Classified information - Martha Carr

The new unemployment count is out for March and, lo and behold, we finally gained some jobs.

There are 162,000 new positions, above what had existed out there in the work force, according to the U.S. Bureau of Labor Statistics. That's the largest gain since March of 2007, when the recession was probably starting to seep into the economic system, but way in advance of when we all finally noticed in the summer of 2008.

Since then, we have all learned a few things about mortgage-backed securities, egos on Wall Street and how easily large corporations and entire neighborhoods can cease to exist. Never mind the mind-boggling 8.2 million jobs that vanished since December of 2007.

But focus on the news that 162,000 of those people finally heard the words they'd been waiting for, for quite a while. We pick you.

The unemployment rate is holding steady at 9.7 percent, which is high but actually still good news. It had been steadily creeping upwards. This may be the other side of the tipping point because historically, in terms of the economy, when a trend begins, whether it's good or bad, it tends to keep rolling in the same direction.

So, for the millions of people who have been keeping their household budgets going by the skin of their teeth, hang in there. Your chances of getting hired seem to be increasing.

Just getting an interview these days is a daunting task. Most employers, big or small, will no longer take phone calls from prospective employees, which means millions of people are out there sending resumes by e-mail into the void. Unless your lucky number comes up, you will never know what they thought of you or your chances.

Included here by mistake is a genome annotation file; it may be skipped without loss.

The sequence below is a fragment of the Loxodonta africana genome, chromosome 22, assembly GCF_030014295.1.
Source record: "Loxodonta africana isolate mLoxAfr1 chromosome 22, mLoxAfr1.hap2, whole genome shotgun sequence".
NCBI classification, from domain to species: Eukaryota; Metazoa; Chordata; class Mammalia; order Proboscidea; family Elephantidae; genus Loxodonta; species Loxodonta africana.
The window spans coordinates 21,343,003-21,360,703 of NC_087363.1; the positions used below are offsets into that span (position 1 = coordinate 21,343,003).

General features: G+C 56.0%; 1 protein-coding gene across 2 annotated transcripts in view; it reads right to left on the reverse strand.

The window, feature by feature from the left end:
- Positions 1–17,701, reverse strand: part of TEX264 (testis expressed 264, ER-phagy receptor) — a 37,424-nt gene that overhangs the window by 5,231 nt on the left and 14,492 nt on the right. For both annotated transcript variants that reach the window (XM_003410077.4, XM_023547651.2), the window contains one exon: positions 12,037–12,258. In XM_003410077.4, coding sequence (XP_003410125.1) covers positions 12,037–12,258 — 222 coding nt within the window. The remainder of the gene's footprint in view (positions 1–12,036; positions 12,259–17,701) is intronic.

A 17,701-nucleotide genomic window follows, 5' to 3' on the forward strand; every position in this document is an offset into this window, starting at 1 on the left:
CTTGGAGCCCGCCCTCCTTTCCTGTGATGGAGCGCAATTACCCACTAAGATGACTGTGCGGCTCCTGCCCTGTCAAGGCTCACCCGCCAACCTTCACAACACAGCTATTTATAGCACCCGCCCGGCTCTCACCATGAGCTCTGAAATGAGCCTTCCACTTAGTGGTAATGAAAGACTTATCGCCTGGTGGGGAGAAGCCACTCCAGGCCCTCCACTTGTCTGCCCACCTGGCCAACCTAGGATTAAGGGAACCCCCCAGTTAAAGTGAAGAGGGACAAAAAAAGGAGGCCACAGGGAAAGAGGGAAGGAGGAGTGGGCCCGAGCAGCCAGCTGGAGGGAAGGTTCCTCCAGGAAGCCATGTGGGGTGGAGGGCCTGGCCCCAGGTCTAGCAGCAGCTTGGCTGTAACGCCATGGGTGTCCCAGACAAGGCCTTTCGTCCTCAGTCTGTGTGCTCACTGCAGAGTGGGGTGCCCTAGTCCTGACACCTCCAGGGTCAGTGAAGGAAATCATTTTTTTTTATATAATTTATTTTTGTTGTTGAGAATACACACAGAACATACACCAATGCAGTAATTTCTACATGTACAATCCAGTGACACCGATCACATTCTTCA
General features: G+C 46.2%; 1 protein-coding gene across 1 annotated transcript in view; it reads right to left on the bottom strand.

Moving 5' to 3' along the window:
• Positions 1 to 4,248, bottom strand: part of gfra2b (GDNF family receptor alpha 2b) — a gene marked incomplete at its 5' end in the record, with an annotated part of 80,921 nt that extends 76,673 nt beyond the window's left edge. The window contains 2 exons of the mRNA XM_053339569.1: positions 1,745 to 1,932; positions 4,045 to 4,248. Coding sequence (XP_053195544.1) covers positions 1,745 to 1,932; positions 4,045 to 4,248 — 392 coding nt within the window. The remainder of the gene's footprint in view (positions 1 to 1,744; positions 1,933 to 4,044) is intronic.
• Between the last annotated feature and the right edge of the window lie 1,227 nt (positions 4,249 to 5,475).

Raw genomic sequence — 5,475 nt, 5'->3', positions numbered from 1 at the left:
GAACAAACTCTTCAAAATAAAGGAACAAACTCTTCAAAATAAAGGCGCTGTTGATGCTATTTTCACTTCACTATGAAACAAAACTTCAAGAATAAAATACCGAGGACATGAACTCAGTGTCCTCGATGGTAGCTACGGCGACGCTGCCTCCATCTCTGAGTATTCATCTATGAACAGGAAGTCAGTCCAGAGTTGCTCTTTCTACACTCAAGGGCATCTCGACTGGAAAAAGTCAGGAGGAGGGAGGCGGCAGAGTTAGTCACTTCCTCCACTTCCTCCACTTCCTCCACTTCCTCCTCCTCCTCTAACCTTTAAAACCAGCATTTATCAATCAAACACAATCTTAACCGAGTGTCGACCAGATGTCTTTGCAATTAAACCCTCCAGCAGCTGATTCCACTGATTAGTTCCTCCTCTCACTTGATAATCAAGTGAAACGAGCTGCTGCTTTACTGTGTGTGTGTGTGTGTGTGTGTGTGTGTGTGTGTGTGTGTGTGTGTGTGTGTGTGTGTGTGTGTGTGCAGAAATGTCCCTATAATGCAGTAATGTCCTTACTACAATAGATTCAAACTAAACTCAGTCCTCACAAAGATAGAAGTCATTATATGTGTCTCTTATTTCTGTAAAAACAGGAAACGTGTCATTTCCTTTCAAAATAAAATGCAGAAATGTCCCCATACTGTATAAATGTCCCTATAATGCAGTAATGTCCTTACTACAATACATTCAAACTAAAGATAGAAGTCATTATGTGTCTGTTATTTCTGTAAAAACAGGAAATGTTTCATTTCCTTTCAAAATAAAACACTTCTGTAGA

That can make it tough to explain there's a gap in time because of a sick parent you were caring for, or show that you are great one-on-one.

A few helpful hints from the job experts are to state clearly, up top, what kind of job you're trying to get. List after each employment how your actions benefited the company instead of just a skill set. I think that's referred to in sales as selling the sizzle instead of the steak.

Another suggestion from the professional headhunters, which may sting a little for anyone over the age of 40, is if you're older to remove the year you graduated from the resume so that human resources focuses on the accomplishments instead of the fact that they were in grade school when you were in college.

A clever friend of mine has started having her own networking parties in her home, inviting only one from each profession of all the friends she knows. Women get together to trade information, horror stories and remind each other to laugh through it all.

Some friends who are trying to expand their skill set have done four-week corporate internships to sharpen their skills, show a potential employer what they can do and round out their resume. Others have volunteered their services to non-profits for the same reason.

While it's true that it's been an employer's market for a few years now, it won't always be the case. The balance will start to tip in the other direction, and it will be possible to have employment that suits your skill set and doesn't involve helping someone find that in their size or trying to remember if grande means medium or large.

Think of the stories we'll embellish for our grandchildren some day.

April is going to be the real test to see if the encouraging trend can hold, and if it does, optimism may encourage manufacturers to increase their orders in anticipation of a turn-around, which has a roll-out effect on everyone else. Banks may lend more to smaller businesses, which helps them add new hires.

In other words, a self-fulfilling good feeling will then ripple throughout America.

Martha's column is distributed exclusively by Cagle Cartoons, Inc., newspaper syndicate. E-mail Martha at Martha@caglecartoons.com.